WELL, THAT WAS INTERESTING! After a long stretch of generally steady growth, many investors forgot what normal volatility felt like. Over the past two weeks, the markets have been moving wildly as they seemed to be trying to price in an anticipated interest rate increase by the Fed.
Why would an interest rate hike affect stocks? There are many reasons, but one of them is the idea that traditionally less volatile bonds become more attractive compared to stocks as interest rates increase. Think of it this way… Would you own any stock at all if a government-backed treasury bond had lower volatility and higher returns? Probably not.
The reason people own stocks is partially answered by a term known as equity risk premium. This refers to the extra return earned by stocks in comparison to a risk-free investment. (While no investment is truly without risk, the short-term Treasury bill is often used in this comparison.) The formula is more complicated, but hopefully you get the idea that investors are trying to make their risk “worth it.”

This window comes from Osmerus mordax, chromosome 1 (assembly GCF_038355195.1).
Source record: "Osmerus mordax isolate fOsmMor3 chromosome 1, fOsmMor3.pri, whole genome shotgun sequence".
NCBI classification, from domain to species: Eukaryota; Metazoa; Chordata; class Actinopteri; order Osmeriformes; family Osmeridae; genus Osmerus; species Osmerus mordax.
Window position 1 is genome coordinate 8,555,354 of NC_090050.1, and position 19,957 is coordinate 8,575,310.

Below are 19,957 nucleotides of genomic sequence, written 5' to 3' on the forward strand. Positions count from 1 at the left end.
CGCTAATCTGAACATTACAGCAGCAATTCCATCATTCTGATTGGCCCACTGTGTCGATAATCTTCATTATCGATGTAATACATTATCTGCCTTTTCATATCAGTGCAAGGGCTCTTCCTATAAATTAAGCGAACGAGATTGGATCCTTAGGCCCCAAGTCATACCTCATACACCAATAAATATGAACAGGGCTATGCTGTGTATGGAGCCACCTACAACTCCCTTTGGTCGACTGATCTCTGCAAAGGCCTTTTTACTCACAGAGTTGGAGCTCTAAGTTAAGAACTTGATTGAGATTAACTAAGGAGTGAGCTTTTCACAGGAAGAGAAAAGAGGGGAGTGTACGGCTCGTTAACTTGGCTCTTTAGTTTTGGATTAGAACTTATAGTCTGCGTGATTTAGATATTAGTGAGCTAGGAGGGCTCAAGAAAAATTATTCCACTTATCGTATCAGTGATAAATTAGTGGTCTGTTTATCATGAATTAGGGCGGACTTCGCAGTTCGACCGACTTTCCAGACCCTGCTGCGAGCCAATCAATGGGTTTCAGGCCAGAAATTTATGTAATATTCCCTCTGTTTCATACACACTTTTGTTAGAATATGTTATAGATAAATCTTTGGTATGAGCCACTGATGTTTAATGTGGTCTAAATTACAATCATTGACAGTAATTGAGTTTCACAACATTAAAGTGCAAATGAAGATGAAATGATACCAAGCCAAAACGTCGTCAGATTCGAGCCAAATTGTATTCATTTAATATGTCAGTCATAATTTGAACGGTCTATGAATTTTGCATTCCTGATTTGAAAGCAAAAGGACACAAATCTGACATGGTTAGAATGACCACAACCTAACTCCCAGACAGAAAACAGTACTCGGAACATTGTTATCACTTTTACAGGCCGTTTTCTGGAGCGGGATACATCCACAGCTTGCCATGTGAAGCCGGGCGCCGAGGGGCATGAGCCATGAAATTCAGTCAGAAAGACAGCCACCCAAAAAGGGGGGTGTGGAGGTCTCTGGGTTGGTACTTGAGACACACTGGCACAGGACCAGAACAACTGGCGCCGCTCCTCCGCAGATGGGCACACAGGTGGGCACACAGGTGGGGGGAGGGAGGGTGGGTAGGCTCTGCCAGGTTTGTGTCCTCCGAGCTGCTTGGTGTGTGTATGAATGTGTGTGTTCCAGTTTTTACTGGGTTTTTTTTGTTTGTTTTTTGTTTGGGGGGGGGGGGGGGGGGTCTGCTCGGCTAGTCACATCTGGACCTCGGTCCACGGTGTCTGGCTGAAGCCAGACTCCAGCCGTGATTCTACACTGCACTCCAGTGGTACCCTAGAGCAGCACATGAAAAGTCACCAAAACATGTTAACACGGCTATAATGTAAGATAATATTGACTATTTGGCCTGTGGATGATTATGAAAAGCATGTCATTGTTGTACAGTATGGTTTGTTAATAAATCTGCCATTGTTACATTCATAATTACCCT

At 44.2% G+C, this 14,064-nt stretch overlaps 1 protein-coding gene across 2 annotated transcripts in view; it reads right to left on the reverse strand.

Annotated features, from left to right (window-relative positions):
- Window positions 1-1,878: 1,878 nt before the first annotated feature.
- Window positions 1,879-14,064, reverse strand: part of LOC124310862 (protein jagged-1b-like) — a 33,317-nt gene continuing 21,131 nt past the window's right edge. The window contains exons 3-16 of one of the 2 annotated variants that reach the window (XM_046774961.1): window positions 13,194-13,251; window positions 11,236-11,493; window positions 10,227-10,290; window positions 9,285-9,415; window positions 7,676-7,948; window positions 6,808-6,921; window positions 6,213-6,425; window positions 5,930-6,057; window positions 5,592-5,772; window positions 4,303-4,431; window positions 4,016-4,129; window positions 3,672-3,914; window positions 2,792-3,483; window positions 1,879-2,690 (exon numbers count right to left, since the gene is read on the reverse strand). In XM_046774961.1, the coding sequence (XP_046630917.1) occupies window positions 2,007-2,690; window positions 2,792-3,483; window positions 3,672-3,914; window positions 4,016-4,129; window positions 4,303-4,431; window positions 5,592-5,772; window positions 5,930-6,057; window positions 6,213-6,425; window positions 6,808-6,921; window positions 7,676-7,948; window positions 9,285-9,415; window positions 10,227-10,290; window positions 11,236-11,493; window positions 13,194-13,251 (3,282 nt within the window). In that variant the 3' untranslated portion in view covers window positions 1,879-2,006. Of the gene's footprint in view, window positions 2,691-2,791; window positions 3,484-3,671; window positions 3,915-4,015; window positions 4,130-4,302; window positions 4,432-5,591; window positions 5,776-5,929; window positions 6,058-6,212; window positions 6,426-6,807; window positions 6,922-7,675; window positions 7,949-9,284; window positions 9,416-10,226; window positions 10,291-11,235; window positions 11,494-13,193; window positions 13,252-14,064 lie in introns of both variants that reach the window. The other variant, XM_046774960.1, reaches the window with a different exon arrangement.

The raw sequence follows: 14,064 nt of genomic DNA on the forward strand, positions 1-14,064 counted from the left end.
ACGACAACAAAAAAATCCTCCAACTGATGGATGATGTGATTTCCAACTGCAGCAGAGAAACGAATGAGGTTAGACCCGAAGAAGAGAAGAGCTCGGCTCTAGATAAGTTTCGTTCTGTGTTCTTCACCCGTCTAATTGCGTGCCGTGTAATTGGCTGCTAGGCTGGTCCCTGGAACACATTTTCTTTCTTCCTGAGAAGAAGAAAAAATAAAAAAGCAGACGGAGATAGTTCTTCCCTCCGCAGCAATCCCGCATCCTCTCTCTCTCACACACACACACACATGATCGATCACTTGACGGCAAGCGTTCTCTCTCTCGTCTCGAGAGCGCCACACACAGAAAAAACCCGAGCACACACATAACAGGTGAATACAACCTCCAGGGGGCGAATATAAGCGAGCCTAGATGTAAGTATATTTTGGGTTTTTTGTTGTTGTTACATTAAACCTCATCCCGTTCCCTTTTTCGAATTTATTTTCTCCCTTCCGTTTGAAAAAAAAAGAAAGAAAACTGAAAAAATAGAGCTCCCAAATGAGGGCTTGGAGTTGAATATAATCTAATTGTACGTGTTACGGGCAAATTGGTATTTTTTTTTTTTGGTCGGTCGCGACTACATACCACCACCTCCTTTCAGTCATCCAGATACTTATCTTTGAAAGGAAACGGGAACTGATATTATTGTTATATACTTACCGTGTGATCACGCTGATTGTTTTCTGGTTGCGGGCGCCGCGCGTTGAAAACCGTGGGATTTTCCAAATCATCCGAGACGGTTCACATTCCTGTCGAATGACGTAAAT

A difficult truth of investing is that certain volatile investments tend to grow more than the less risky ones. The Wheeler Financial investment process continues to anticipate volatility and uses bonds to address your withdrawal needs for several years to reduce your reliance on the more volatile stock portion of your account when you need to take out money.